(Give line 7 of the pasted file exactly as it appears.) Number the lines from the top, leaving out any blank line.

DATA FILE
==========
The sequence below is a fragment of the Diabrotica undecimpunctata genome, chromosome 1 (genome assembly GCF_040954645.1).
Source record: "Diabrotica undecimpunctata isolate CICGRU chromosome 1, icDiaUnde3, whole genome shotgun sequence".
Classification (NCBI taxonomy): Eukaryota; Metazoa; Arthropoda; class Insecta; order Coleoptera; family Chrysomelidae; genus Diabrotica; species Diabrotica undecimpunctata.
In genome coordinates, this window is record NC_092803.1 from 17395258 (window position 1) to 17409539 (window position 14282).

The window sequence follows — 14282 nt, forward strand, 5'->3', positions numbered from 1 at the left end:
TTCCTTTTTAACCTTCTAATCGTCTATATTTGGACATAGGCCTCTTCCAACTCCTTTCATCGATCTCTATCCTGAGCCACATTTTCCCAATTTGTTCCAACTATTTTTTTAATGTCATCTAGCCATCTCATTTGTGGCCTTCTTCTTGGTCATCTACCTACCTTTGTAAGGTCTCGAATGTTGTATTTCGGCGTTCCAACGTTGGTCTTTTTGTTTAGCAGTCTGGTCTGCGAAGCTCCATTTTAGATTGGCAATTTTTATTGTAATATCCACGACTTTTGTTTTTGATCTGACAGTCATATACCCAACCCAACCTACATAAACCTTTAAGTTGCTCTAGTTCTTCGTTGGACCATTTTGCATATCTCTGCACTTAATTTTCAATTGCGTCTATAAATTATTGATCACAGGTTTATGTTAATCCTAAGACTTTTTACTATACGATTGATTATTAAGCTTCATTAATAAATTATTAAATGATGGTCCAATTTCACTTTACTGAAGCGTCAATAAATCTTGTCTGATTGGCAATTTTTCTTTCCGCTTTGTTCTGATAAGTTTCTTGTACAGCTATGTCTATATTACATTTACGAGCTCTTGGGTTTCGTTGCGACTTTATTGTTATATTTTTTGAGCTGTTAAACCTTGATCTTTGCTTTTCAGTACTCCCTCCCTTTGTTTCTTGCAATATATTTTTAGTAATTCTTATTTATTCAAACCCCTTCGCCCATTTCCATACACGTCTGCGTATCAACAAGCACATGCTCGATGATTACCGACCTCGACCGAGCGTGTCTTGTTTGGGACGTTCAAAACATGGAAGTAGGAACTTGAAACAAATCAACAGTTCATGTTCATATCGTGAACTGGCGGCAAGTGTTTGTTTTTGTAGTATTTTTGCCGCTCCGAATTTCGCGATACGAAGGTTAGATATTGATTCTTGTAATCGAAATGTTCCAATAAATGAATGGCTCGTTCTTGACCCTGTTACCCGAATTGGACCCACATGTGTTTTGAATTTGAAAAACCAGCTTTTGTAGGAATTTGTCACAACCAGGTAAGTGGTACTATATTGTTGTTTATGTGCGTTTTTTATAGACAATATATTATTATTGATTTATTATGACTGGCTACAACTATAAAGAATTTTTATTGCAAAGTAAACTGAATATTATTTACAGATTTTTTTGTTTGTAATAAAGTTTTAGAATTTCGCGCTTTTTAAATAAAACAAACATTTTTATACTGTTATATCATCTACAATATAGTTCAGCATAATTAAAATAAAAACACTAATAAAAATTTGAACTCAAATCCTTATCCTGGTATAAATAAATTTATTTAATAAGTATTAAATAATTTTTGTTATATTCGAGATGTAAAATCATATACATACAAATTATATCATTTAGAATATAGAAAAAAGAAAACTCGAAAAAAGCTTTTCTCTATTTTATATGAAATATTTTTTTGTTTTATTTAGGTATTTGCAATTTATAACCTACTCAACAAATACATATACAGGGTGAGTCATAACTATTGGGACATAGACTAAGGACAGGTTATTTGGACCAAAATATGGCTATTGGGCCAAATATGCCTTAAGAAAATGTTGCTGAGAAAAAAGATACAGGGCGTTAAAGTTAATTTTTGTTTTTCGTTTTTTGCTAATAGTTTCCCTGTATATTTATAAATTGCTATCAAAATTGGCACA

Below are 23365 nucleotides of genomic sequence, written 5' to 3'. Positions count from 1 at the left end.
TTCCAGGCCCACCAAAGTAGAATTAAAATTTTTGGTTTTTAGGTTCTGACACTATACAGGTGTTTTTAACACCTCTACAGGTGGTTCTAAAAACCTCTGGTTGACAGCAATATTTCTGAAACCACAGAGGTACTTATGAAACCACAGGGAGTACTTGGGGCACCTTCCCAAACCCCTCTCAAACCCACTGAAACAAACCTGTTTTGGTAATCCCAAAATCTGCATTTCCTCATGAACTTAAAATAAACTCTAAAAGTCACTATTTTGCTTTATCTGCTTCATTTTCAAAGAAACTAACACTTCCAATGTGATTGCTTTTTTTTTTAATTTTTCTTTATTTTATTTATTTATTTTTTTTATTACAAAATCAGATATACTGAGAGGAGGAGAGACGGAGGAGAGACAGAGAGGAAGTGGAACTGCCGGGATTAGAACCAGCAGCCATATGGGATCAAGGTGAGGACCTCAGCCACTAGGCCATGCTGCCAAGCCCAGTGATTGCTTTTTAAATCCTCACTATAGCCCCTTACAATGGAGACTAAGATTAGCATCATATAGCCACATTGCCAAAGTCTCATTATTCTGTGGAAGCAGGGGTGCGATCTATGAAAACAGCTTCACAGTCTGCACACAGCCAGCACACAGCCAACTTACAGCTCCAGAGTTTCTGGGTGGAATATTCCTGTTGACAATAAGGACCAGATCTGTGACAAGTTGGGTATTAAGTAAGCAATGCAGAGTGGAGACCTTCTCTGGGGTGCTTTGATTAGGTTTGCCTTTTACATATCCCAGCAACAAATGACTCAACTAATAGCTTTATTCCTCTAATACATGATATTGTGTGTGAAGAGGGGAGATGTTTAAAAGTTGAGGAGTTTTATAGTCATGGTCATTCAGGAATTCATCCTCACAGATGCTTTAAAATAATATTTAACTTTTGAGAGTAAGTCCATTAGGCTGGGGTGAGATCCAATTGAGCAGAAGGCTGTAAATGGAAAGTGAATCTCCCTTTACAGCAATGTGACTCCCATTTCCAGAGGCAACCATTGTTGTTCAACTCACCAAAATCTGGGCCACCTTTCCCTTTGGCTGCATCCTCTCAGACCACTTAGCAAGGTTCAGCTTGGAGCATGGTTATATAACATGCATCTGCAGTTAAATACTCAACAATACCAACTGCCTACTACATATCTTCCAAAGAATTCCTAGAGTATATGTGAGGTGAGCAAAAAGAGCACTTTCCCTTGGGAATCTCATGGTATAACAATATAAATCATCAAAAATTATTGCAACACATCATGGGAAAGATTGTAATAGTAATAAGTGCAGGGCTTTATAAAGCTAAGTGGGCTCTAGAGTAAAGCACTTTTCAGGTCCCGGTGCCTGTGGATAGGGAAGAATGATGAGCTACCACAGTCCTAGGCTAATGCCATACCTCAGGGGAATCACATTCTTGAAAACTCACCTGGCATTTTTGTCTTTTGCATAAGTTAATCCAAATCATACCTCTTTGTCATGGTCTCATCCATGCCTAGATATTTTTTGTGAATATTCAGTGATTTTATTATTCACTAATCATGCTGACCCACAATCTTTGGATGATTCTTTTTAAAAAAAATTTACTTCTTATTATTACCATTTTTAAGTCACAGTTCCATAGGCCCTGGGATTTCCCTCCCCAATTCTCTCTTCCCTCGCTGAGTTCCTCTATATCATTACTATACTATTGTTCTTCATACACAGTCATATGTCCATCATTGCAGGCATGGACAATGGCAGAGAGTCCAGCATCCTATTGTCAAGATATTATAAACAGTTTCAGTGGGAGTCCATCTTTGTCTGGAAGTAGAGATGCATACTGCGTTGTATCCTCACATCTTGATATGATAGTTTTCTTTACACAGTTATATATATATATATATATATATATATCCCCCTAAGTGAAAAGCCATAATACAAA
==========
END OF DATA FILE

Below are 23365 nucleotides of genomic sequence, written 5' to 3'. Positions count from 1 at the left end.